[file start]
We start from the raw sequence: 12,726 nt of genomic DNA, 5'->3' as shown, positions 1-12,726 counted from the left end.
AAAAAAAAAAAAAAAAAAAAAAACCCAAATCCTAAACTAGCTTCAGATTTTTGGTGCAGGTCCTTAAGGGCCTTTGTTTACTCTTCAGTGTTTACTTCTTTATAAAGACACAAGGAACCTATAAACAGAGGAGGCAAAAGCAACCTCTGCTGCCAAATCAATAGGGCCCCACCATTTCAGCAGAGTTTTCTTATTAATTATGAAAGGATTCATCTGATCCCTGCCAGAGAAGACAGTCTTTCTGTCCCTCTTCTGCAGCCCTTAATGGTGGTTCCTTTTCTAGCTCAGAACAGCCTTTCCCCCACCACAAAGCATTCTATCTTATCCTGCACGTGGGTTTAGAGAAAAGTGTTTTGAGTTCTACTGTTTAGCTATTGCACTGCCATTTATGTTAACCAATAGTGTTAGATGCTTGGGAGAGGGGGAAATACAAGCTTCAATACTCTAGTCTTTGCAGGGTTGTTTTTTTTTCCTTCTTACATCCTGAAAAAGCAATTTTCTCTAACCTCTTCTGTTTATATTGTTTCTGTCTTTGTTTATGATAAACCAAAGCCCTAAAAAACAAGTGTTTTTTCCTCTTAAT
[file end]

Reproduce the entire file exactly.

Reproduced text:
We start from the raw sequence: 12,726 nt of genomic DNA, 5'->3' as shown, positions 1-12,726 counted from the left end.
AAAAAAAAAAAAAAAAAAAAAAACCCAAATCCTAAACTAGCTTCAGATTTTTGGTGCAGGTCCTTAAGGGCCTTTGTTTACTCTTCAGTGTTTACTTCTTTATAAAGACACAAGGAACCTATAAACAGAGGAGGCAAAAGCAACCTCTGCTGCCAAATCAATAGGGCCCCACCATTTCAGCAGAGTTTTCTTATTAATTATGAAAGGATTCATCTGATCCCTGCCAGAGAAGACAGTCTTTCTGTCCCTCTTCTGCAGCCCTTAATGGTGGTTCCTTTTCTAGCTCAGAACAGCCTTTCCCCCACCACAAAGCATTCTATCTTATCCTGCACGTGGGTTTAGAGAAAAGTGTTTTGAGTTCTACTGTTTAGCTATTGCACTGCCATTTATGTTAACCAATAGTGTTAGATGCTTGGGAGAGGGGGAAATACAAGCTTCAATACTCTAGTCTTTGCAGGGTTGTTTTTTTTTCCTTCTTACATCCTGAAAAAGCAATTTTCTCTAACCTCTTCTGTTTATATTGTTTCTGTCTTTGTTTATGATAAACCAAAGCCCTAAAAAACAAGTGTTTTTTCCTCTTAAT